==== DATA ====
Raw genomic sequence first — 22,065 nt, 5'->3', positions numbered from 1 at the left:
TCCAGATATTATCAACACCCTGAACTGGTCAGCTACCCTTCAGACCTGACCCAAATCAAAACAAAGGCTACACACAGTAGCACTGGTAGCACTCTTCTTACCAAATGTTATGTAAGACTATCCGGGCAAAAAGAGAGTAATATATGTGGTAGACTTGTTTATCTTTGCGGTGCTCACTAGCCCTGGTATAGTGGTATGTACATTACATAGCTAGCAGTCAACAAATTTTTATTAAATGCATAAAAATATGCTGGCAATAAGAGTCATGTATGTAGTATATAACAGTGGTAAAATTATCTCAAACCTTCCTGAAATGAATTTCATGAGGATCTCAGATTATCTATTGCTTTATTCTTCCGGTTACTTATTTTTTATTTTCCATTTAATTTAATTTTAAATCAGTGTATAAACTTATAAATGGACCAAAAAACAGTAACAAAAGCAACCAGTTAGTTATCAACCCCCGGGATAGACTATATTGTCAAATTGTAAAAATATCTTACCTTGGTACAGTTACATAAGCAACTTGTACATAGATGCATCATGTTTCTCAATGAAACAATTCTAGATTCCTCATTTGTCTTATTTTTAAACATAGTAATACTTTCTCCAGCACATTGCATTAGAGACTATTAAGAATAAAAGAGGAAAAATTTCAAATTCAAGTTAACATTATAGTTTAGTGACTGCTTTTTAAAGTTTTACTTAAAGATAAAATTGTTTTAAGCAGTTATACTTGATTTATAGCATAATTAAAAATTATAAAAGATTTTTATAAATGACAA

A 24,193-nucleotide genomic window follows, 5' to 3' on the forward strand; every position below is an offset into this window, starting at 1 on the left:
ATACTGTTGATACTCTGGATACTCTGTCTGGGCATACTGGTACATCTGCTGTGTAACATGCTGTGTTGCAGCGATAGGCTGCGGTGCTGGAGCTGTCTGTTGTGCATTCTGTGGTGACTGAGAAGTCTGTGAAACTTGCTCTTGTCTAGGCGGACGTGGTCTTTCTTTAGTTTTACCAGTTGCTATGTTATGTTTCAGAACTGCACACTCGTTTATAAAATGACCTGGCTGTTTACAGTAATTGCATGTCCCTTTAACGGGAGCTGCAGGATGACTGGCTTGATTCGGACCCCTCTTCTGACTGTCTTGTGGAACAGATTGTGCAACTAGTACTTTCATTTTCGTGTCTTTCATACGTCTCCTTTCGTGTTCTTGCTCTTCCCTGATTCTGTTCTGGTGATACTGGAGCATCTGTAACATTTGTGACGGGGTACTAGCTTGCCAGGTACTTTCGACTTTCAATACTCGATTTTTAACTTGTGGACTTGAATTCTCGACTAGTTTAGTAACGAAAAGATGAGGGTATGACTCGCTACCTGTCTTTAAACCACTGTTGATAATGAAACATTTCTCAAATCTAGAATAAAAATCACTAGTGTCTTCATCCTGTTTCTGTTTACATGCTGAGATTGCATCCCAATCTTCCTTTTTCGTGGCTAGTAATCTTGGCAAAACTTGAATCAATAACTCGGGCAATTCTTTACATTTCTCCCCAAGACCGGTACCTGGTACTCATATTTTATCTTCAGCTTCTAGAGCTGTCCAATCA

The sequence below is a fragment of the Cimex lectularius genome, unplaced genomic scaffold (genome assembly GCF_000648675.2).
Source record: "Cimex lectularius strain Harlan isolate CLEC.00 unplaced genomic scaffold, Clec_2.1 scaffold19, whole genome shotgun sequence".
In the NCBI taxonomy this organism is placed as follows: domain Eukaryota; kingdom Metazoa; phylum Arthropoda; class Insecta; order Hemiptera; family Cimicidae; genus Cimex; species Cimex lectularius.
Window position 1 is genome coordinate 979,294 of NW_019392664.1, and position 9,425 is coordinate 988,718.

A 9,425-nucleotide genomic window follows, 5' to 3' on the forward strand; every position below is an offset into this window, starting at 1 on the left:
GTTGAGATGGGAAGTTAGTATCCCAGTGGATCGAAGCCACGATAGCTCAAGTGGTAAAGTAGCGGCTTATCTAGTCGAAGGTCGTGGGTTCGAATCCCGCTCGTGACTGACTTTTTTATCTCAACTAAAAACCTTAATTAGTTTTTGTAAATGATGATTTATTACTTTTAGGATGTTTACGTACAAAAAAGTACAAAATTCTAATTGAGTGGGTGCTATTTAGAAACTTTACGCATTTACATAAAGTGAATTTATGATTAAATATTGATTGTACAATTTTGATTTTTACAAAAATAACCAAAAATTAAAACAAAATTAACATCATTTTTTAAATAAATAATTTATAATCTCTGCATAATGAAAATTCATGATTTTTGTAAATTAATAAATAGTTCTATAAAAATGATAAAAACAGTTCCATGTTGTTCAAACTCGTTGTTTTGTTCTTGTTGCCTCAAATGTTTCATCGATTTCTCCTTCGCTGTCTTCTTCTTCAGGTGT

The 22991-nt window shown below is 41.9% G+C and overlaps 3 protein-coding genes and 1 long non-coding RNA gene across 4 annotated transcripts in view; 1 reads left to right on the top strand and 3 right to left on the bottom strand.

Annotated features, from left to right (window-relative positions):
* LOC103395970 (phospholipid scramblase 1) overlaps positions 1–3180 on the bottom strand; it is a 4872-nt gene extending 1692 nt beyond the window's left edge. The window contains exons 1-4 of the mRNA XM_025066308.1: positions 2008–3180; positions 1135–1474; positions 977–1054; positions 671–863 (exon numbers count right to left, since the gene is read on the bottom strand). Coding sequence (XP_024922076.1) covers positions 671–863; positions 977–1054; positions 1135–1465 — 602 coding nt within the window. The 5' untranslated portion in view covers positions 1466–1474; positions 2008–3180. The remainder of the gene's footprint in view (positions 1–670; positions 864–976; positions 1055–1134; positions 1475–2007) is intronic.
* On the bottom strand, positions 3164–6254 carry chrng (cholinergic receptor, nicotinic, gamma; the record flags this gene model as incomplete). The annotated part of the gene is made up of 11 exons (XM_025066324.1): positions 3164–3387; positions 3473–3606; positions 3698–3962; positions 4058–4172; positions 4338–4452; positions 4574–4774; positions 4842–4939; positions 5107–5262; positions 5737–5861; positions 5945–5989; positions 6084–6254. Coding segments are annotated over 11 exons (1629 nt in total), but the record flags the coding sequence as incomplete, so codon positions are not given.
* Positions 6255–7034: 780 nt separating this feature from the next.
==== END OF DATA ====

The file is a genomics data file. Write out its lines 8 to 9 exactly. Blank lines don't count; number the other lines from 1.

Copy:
Window position 1 is genome coordinate 979,294 of NW_019392664.1, and position 9,425 is coordinate 988,718.

A 9,425-nucleotide genomic window follows, 5' to 3' on the forward strand; every position below is an offset into this window, starting at 1 on the left: